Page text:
How do we define value? To what standard do we hold a person or someone’s ability and say, “Yes this has value.” The oxford dictionary defines the word value as “the importance, worth, or usefulness of something.” We may be quick to say every human being has value but if we take a closer look at ourselves, our ideals, our hopes for our children…is there a point where we start to see some of our true thoughts and feelings about what and who are of real value?
Last week, I had the privilege to hang out with a group doing great work with children with disabilities and their families. My observation of their work has caused me to assess my own ideas of real value and what kind of standards I place on others and myself. Matt and Ginny Mooney created 99 Balloons in 2007 as an organization to support families with children of disabilities by helping to provide community and support through their monthly “rEcess” program. rEcess is a time for families to bring their children with special needs (typically hosted by a church) where volunteers give one-on-one attention to the children through a variety of activities while giving their parents a night off. These events become an avenue to build communities of support for families.
The name “99 Balloons” come out of their own story of their son, Eliot, who was diagnosed with a disease called Trisomy 18 and who lived only 99 days. The capital “E” is rEcess is no mistake as it is a tribute to Eliot. The Mooney’s chose to celebrate his life in many ways but one was by releasing 99 balloons at the day of his funeral. They were blessed with a great community who surrounded them with love and support during the life and loss of Eliot and wanted to create that same support system for other families through the work of their organization.
One of their global initiatives in Uganda was recently documented on film, called Notable, which was shown at a screening here in Washington last week. It’s a difficult yet hopeful film to watch on the realities that persons with disabilities face in developing countries with little access to health care, equipment, support and acceptance. I was particularly challenged by the idea of value or the lack of that communities in Uganda give to people with disabilities. Simon, a Ugandan social worker said, “The only way they understand value is they relate persons with disabilities to normal people. Oh he can’t ride that bicycle…he’s useless…. The truth of the matter is that some of these children, some of these persons might really never live to be so helpful. They might not be able to drive a car. They might not be able to even simply mop a house. But then that doesn’t mean that they’re not valuable…. If you want to get value out of them then you have to appreciate them, love them for what they are and then you will be able to embrace them. To me, that’s value. And that takes what I always say, unconditional love.”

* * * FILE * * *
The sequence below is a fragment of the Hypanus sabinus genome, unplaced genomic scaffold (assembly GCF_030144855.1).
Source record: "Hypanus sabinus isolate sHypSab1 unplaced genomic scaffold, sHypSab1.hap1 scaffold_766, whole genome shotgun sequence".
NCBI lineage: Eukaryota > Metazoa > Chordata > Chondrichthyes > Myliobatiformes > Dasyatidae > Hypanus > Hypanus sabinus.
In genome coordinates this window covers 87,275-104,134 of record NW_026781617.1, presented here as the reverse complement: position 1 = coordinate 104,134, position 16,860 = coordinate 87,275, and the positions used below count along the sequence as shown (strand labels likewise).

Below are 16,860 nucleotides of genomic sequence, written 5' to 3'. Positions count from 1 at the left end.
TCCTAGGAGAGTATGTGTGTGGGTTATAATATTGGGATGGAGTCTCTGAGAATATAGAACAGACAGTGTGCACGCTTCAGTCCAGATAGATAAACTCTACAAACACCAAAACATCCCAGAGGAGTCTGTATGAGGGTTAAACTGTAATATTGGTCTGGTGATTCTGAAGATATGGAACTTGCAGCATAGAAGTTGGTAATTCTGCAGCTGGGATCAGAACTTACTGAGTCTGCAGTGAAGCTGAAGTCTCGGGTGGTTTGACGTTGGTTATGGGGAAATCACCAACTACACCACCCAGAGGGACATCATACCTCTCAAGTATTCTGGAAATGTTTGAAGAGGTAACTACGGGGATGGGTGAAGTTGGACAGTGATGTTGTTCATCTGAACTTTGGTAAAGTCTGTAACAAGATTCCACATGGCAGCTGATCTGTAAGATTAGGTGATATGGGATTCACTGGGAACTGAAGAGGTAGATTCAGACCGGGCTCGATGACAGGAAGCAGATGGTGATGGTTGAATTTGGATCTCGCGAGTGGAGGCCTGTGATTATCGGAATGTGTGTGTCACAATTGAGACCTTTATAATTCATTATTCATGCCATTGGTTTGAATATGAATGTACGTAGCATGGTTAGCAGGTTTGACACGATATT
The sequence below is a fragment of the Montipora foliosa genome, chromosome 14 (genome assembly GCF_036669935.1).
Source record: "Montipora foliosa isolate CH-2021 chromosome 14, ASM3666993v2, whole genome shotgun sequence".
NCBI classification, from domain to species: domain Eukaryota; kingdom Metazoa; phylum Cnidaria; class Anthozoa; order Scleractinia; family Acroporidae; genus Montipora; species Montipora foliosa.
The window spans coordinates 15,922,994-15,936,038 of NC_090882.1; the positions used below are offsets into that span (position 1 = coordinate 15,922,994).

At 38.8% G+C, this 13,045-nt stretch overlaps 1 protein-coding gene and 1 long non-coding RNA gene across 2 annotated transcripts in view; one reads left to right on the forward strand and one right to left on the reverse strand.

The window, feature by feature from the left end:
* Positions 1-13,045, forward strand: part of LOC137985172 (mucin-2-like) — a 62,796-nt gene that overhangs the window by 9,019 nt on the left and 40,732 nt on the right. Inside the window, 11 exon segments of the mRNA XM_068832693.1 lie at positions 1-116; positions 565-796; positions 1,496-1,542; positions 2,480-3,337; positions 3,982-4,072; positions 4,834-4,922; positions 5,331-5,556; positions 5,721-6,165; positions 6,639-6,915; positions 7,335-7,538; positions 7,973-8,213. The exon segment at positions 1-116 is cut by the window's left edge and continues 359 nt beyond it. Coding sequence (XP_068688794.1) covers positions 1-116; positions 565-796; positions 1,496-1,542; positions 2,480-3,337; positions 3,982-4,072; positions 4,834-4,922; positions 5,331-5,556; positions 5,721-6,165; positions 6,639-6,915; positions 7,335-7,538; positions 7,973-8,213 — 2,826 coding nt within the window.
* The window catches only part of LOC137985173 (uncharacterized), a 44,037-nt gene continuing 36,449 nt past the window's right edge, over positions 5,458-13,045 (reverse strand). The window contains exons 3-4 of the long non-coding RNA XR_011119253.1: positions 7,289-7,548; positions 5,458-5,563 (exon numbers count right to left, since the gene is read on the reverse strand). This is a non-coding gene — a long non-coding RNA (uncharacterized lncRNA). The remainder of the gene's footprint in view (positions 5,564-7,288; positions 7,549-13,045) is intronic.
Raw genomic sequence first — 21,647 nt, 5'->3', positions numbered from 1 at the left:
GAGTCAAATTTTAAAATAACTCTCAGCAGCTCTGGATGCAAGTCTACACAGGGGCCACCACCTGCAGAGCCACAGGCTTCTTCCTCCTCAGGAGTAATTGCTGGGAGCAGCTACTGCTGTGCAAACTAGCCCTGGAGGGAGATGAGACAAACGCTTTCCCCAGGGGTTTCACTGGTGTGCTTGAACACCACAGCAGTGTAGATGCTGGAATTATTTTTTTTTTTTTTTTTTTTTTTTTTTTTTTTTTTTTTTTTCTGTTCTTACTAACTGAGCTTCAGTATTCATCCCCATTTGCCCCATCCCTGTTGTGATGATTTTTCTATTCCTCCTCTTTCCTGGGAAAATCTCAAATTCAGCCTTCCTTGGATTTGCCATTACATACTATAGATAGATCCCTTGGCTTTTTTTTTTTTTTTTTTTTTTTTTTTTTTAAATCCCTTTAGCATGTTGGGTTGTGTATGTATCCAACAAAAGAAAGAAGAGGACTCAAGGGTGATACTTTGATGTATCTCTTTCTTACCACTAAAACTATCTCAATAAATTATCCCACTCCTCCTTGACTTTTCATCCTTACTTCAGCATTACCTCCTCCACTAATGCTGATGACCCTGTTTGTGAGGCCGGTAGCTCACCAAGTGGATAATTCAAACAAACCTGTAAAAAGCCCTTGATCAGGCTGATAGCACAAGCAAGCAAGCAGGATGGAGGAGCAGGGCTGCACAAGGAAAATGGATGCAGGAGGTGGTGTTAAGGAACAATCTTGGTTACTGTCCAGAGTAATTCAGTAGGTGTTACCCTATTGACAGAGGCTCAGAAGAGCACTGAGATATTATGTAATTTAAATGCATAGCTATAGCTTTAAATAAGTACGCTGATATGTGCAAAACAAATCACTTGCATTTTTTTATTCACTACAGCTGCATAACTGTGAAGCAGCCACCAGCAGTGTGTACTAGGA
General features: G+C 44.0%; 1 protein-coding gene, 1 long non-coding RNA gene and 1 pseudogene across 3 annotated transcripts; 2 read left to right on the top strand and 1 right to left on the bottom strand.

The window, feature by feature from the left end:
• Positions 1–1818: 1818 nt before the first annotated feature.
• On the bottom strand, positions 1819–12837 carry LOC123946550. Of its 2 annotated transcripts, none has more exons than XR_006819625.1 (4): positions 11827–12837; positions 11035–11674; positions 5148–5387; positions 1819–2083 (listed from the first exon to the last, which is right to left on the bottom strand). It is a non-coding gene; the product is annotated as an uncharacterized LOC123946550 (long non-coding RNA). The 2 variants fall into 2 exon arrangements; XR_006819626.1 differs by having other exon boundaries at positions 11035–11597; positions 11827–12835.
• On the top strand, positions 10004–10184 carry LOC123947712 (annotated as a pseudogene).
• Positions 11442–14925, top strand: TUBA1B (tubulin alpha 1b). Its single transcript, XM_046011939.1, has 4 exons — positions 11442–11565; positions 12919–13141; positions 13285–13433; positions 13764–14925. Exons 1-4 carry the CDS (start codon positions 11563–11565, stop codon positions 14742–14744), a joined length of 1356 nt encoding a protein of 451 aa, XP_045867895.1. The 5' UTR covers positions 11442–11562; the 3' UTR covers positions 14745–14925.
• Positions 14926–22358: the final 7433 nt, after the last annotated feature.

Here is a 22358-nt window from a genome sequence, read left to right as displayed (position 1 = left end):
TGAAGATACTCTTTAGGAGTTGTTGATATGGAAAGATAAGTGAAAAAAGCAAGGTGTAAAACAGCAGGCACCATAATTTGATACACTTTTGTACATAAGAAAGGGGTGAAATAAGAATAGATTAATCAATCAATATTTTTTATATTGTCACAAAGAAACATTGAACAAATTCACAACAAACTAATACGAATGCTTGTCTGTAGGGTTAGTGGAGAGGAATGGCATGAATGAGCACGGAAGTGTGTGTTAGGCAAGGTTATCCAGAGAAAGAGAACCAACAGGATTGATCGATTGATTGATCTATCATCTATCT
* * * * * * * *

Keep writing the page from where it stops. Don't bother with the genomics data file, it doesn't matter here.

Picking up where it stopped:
What struck me is this value system based on a person’s level of ability is not just limited to Uganda or to some developing country in Africa. We in America also have a perspective of value that is defined by productivity and success. Our country was grounded in productivity, hard work and achieving the American dream. We as Americans hope for our children to be successful and productive in their lives, which is not necessarily a bad thing. But what happens when we are faced with circumstances and/or people who don’t have the ability to be productive? How do we define them?
Another story in the documentary was about a woman who called herself “Mama Moses” after her son Moses who has cerebral palsy (CP). Her perspective and more significantly her unconditional love for him were overwhelming. As she swung him around in her arms she said, “There are even some people that can look at Moses and say ‘He’s a CP. How can someone produce a kid like that? For me I pray to God that I don’t produce such a kid.’ No. For me I look at Moses as someone beautiful and special to me. I like his smile. I love it so much. So most of the time when we are there – laughing, playing…I like him so much. You see he can’t walk, he can’t sit but what he does I like. I like it. So he’s very beautiful to me. It’s God’s plan. It’s not a mistake. It’s not a mistake.”
As my children grow, I hope to have the same perspective as Mama Moses…that I like and love them as they are and accept them fully without condition. This reminder of what real value is – is refreshing. 99 Balloons and others like them are helping to change the landscape of how people with disabilities and their families are cared for and as shown in Notable are viewed. The documentary is worth watching and worth considering in how we view and help those with disabilities. At the end of the film, Simon poses a challenging question, he asks, “Does God know that persons with disabilities exist? If the answer is yes what does he expect of us. What does he expect you to do?”